‘We want to be there if it’s safe’: Virginia teachers still have questions about the state’s plan to reopen schools

By: - June 9, 2020 5:46 pm

Gov. Ralph Northam answered questions from reporters about how the state will and won’t enforce a requirement that people wear masks indoors. (May 28, 2020 — Ned Oliver/Virginia Mercury)

As schools in Virginia prepare to reopen, some teachers still have questions on how the state’s new guidelines will be implemented.

On Tuesday, Gov. Ralph Northam announced that K-12 education will follow a phased reopening similar to the rest of the state, with the hope of slowly reintroducing in-person instruction for all students.

“To be clear, all Virginia schools will be open for students next year, but the school experience will look very different,” he said at a news briefing. The state’s guidance outlines three distinct phases that will match the rest of the community. In other words, if a region is already in Phase Two at the start of the fall session, schools will reopen in Phase Two as well. Each phase gradually eases current requirements for remote learning, with all students back in the classroom by Phase Three — though social distancing requirements will still be in place.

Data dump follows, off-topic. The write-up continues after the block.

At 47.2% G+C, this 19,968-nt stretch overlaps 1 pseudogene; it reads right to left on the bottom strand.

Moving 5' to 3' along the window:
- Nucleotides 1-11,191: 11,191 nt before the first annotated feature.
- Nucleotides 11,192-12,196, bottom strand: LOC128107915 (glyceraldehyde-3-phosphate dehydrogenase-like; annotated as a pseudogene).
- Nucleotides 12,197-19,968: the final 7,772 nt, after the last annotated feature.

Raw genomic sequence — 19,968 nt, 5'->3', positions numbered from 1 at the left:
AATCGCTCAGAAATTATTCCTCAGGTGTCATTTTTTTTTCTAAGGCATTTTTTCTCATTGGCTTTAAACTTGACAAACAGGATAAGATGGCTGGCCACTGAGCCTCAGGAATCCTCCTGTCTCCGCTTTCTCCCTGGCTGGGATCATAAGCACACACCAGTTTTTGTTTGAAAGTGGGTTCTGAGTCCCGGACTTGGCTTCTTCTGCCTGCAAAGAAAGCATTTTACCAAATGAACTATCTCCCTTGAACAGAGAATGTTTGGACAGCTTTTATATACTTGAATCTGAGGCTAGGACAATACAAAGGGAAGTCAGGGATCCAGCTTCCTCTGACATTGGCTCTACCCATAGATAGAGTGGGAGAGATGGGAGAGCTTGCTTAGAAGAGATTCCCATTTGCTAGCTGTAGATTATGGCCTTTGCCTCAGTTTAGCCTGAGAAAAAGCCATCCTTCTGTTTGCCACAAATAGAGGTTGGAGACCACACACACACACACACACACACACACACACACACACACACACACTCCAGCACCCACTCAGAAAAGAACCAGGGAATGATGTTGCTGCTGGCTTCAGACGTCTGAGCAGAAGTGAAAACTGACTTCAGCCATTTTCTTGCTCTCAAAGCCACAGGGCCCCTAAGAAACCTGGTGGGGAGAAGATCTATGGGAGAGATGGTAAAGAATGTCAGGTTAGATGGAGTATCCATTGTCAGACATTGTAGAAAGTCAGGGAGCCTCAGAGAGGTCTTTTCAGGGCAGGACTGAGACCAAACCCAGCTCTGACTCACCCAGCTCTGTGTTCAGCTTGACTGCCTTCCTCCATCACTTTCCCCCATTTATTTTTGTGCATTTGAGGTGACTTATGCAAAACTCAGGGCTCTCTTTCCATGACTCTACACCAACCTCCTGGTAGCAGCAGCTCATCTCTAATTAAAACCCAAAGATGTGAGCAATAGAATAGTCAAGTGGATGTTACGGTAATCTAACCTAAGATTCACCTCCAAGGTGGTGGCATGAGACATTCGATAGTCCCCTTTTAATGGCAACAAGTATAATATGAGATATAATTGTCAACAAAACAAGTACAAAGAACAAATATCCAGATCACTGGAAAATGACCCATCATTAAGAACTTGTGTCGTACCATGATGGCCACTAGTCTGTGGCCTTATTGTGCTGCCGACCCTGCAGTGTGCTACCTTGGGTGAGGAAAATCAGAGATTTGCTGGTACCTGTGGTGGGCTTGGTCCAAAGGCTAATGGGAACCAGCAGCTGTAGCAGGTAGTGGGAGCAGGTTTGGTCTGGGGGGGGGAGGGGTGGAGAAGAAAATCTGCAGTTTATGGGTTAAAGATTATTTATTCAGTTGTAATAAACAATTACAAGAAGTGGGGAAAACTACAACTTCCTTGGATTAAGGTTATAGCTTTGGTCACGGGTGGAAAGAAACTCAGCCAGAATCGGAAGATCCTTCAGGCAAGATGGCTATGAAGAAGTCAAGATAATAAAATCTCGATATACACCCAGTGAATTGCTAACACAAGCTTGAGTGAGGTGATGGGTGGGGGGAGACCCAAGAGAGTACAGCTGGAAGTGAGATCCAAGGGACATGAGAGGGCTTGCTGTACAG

Both Richmond and Northern Virginia, which reopened more slowly than the rest of the state, are permitted to move into Phase Two this Friday. That makes it likely that most school districts will move into their second stage of reopening by the time many summer classes begin in mid- to late-June. 

Under the state’s Phase Two guidelines, schools will be permitted to offer in-person instruction to students in preschool through third grade, and summer camp programs for students of all ages. Extracurricular activities will also be allowed “if social distancing mitigation strategies can be implemented,” according to the guidance. Some athletic teams can resume practices and drills as long as contact is limited and distance is maintained.

The state’s Phase Three guidelines for schools allow in-person instruction for all students, but also require administrators to implement social distancing measures that adhere to recommendations from the U.S. Centers of Disease Control and Prevention. Those include maintaining at least six feet of physical distance between students and staff “to the greatest possible extent” and limiting outdoor activities to 50 people or less.

While Northam described students and faculty as “eager” to return to the classroom, some educators have expressed reservations about resuming in-person courses, especially without clear instructions from administrators on how the state’s guidance, which offers wide flexibility to individual school districts, will be implemented.